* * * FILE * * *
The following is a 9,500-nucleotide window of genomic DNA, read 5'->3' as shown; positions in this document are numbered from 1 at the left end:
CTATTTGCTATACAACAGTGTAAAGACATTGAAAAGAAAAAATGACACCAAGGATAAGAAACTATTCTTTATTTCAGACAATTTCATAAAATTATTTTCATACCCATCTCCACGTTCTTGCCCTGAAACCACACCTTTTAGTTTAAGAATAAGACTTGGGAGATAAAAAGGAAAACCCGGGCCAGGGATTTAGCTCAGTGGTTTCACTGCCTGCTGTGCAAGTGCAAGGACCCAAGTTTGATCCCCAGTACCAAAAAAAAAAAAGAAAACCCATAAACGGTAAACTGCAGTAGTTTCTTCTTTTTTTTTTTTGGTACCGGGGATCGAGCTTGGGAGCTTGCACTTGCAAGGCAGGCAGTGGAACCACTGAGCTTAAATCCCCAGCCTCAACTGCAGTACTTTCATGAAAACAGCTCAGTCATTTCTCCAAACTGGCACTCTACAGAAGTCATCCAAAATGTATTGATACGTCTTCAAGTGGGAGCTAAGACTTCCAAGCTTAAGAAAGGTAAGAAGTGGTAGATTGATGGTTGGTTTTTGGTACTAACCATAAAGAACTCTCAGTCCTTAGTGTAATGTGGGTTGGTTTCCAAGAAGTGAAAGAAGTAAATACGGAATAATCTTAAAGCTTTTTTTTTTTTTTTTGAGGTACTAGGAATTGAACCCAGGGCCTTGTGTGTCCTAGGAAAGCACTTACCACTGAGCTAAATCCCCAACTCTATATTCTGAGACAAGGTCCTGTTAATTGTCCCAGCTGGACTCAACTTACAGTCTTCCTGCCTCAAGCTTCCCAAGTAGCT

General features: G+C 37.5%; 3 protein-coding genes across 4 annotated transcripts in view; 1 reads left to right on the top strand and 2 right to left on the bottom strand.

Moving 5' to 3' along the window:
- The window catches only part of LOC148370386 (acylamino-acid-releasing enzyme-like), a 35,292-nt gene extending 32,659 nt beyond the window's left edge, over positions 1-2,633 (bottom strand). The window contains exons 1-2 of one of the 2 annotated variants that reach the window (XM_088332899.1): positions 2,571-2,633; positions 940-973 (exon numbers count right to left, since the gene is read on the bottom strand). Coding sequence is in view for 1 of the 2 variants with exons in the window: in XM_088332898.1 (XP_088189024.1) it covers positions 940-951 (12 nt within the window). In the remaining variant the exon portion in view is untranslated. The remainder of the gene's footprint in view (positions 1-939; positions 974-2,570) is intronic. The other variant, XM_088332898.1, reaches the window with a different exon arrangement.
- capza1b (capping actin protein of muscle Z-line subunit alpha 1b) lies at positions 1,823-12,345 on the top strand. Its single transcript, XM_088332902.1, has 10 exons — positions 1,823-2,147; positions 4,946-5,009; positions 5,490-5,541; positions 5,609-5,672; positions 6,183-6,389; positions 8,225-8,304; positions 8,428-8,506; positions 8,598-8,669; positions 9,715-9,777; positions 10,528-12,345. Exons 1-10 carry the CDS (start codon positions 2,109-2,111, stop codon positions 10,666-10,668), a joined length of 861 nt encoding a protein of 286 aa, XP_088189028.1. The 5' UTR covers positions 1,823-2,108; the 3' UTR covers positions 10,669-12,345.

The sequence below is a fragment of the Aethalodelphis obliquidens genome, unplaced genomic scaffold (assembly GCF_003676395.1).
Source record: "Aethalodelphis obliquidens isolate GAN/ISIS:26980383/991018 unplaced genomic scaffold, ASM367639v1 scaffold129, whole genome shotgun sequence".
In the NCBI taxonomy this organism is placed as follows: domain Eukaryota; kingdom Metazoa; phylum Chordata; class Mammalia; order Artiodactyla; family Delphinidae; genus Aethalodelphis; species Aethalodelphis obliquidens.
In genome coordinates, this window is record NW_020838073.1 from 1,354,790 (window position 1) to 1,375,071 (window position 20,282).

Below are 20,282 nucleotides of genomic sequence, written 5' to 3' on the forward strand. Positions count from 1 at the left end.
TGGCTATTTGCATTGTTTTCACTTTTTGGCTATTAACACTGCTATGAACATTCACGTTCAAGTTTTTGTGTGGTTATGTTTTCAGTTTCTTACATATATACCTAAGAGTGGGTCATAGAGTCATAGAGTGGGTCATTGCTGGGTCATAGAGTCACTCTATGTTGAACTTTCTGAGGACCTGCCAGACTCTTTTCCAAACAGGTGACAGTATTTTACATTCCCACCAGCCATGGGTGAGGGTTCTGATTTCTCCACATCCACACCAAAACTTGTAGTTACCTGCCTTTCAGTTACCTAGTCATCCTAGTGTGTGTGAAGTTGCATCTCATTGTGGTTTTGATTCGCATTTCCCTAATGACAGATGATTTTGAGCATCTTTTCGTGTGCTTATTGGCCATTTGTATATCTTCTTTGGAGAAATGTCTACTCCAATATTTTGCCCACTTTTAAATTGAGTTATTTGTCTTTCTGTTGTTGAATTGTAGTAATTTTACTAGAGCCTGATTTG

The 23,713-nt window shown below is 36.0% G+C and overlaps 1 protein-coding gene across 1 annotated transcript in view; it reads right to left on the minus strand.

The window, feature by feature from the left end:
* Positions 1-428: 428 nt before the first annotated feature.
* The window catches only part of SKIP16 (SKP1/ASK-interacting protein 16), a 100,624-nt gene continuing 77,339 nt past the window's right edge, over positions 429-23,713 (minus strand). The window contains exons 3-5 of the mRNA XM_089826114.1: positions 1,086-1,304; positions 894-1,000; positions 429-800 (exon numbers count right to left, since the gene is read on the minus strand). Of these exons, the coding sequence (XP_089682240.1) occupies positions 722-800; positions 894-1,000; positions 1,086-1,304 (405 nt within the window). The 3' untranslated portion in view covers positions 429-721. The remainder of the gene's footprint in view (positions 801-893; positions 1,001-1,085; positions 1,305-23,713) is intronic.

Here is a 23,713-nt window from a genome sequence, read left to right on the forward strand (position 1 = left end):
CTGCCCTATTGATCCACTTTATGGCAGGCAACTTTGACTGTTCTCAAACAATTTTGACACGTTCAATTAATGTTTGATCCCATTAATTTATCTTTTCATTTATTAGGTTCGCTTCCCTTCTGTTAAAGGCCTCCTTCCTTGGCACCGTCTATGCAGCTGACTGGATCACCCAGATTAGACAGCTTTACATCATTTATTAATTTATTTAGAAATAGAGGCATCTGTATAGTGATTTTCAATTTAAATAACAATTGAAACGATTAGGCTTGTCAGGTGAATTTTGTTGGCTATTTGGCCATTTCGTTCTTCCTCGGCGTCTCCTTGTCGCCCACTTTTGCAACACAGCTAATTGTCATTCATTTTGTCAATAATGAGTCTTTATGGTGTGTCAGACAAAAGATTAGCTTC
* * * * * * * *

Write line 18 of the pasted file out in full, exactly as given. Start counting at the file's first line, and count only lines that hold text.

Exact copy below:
CTGCCCTATTGATCCACTTTATGGCAGGCAACTTTGACTGTTCTCAAACAATTTTGACACGTTCAATTAATGTTTGATCCCATTAATTTATCTTTTCATTTATTAGGTTCGCTTCCCTTCTGTTAAAGGCCTCCTTCCTTGGCACCGTCTATGCAGCTGACTGGATCACCCAGATTAGACAGCTTTACATCATTTATTAATTTATTTAGAAATAGAGGCATCTGTATAGTGATTTTCAATTTAAATAACAATTGAAACGATTAGGCTTGTCAGGTGAATTTTGTTGGCTATTTGGCCATTTCGTTCTTCCTCGGCGTCTCCTTGTCGCCCACTTTTGCAACACAGCTAATTGTCATTCATTTTGTCAATAATGAGTCTTTATGGTGTGTCAGACAAAAGATTAGCTTC